A teenage girl had the rare combined phenotype of xeroderma pigmentosum and trichothiodystrophy, resulting from mutations in the XPD (ERCC2) gene involved in nucleotide excision repair (NER). After treatment with antibiotics, including metronidazole for recurrent infections, she showed signs of acute and severe hepatotoxicity, which gradually resolved after withdrawal of the treatment. Cultured skin fibroblasts from the patient revealed cellular sensitivity to killing by metronidazole compared with cells from a range of other donors. This reveals that the metronidazole sensitivity was an intrinsic property of her cells. It is well recognized that patients with Cockayne syndrome, another NER disorder, are at high risk of metronidazole-induced hepatotoxicity, but this had not been reported in individuals with other NER disorders. We would urge extreme caution in the use of metronidazole in the management of individuals with the xeroderma pigmentosum and trichothiodystrophy overlap or trichothiodystrophy phenotypes.

Xeroderma pigmentosum (XP) and trichothiodystrophy overlap syndrome is a rare autosomal recessive disease in which mutations in genes involved in nucleotide excision repair (NER) and transcription pathway result in patients with features of both XP and trichothiodystrophy.13  XP is typically characterized by severe sensitivity of the skin to sunlight and by a >1000-fold increased risk of skin cancers due to the failure to repair DNA damage induced by exposure to the UV component of sunlight. Some individuals also develop progressive neurologic deterioration.4,5  In contrast, individuals with trichothiodystrophy have brittle, sulfur-deficient hair and multisystem abnormalities, including intellectual impairment, growth retardation, and vulnerability to infection.6,7  Approximately 50% of patients with trichothiodystrophy show unusual sunburn sensitivity without developing skin cancer. Remarkably, most of the sun-sensitive trichothiodystrophy patients harbor germ-line mutations in the XPD (ERCC2) gene despite the differences in phenotype of the 2 disorders.2,6  In the few cases described in the literature of patients with XP and trichothiodystrophy overlap syndrome,1,2  the affected individuals are compound heterozygotes for mutations in the XPD (ERCC2) gene. In 3 of the 4 cases described, 1 allele contains a mutation found frequently in patients with trichothiodystrophy, whereas the mutation in the second allele has not been reported in other patients but is presumably responsible for the features of XP.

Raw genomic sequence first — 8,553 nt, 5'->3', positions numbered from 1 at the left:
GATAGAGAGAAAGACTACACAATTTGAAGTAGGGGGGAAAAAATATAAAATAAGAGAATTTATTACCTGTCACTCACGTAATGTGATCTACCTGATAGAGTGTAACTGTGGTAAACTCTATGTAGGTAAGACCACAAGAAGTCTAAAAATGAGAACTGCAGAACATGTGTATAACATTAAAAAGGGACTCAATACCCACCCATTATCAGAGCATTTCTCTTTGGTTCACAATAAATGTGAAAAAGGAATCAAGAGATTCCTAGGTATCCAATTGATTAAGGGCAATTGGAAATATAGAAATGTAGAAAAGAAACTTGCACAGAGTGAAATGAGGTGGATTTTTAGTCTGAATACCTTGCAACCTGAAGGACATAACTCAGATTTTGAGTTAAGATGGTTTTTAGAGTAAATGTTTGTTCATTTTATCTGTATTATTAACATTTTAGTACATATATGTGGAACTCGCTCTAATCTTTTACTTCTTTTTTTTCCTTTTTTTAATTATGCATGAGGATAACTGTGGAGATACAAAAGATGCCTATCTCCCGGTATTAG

Metronidazole is a synthetic nitroimidazole derivative antibiotic commonly used in the treatment of infections caused by anaerobic bacteria and protozoa. It is relatively nontoxic to aerobic host cells, but hepatotoxicity after its use, although rare, has been described in patients without a genetic syndrome.8  Metronidazole’s mechanism of antibacterial action is based on the reduction of its nitro group leading to the production of short-lived cytotoxic intermediates, which eventually decompose into nontoxic end products. The toxicity of the intermediates is due to their interaction with DNA and possibly with other macromolecules. Metabolic pathways of low redox potential that are linked to ferredoxin or flavodoxin-like electron transport components reduce nitroimidazoles with great efficacy. Such pathways are characteristic of susceptible anaerobic protozoa and bacteria but are absent in nonsusceptible aerobic cells of the human host.9 

Metronidazole-induced hepatotoxicity has been described in patients with Cockayne syndrome (CS) (another autosomal recessive disorder associated with defects in NER) by Wilson et al10  with some fatalities. Postmortem examination in one case identified extensive hepatic necrosis with variable loss of hepatocytes throughout the liver and lobular fibrosis between remaining hepatocytes. Metronidazole and its related compounds are now accepted as contraindicated for use in individuals with CS. Toxicity has not previously been reported in individuals with other NER disorders. Here, we report a case of metronidazole-induced hepatotoxicity in an individual with XP and trichothiodystrophy overlap and present our in vitro findings, which confirm the sensitivity of her fibroblasts to this antibiotic.